Some students experience computers in the classroom once the laptop trolley has been rolled into the room, and each student has taken a laptop, booted it up and waited for the system to kick in. This happens to students more than once a day, according to the focus groups. Estimates vary over how much time is lost in this set up process each time. Whatever it is, over the duration of a school career, it will be a significant amount of time.

Schools and Technology

1. Deciding what to buy – whose responsibility is it anyway?

Deciding what ICT provision to buy and install in schools is, of course, a significant decision. However it seems that the process schools conduct to make these strategically significant choices is ad hoc and opportunistic. One head teacher from Essex suggested that he made his purchase decision through a combination of listening to his staff, and a chat with a friend who runs his own IT business. Fortunately, the friend did know what he was talking about and the advice given was sound. However ‘mates rates’ and friendly advice is an inappropriate way, as there is potentially no quality control and no holistic view for schools to decide what ICT to buy.

This was echoed by the technicians in the groups who spoke of budgets to spend on whatever ICT equipment they thought necessary, rather than submitting to any process. There was a strong request for much more proactive support from the local authorities on procurement:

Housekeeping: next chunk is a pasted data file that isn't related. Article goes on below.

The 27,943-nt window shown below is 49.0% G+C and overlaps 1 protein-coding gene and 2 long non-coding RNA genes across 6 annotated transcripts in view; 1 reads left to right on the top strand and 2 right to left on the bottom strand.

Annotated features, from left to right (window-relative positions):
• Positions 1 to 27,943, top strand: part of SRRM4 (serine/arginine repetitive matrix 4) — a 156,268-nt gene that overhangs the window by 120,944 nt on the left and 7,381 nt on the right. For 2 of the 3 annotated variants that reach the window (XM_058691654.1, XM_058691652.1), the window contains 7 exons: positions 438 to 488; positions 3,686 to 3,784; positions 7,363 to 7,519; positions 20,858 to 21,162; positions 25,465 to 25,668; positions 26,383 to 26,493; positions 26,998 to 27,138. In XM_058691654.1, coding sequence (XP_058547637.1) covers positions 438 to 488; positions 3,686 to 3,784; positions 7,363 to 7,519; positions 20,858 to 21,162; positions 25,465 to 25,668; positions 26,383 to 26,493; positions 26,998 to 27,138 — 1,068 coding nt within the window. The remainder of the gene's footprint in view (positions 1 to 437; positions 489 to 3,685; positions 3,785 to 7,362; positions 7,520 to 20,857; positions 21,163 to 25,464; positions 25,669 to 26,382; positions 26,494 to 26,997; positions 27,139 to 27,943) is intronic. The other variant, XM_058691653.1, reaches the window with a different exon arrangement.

One head teacher commented, “Ensuring we bought the best ICT for our children was a key decision for me. I’m not an IT expert, so finding the right people to advise us was a real challenge. It was a significant investment for the school and we got it right by listening to the class teachers and personal contacts. It would be great to have a more structured support system at a local or regional level.“

2. Teacher training

One issue that came up repeatedly was about training teachers on new applications and techniques offered by the ICT provision in schools. One teacher commented that the training happens at most once a year – then if the member of staff who was really good at this leaves all that knowledge goes with them. There was a real appetite for more regular training to ensure teachers were comfortable and confident in front of the class. This seemed to indicate a willingness amongst those present to embrace ICT in the classroom, but only if they were fully confident of the technology and the learning outcomes.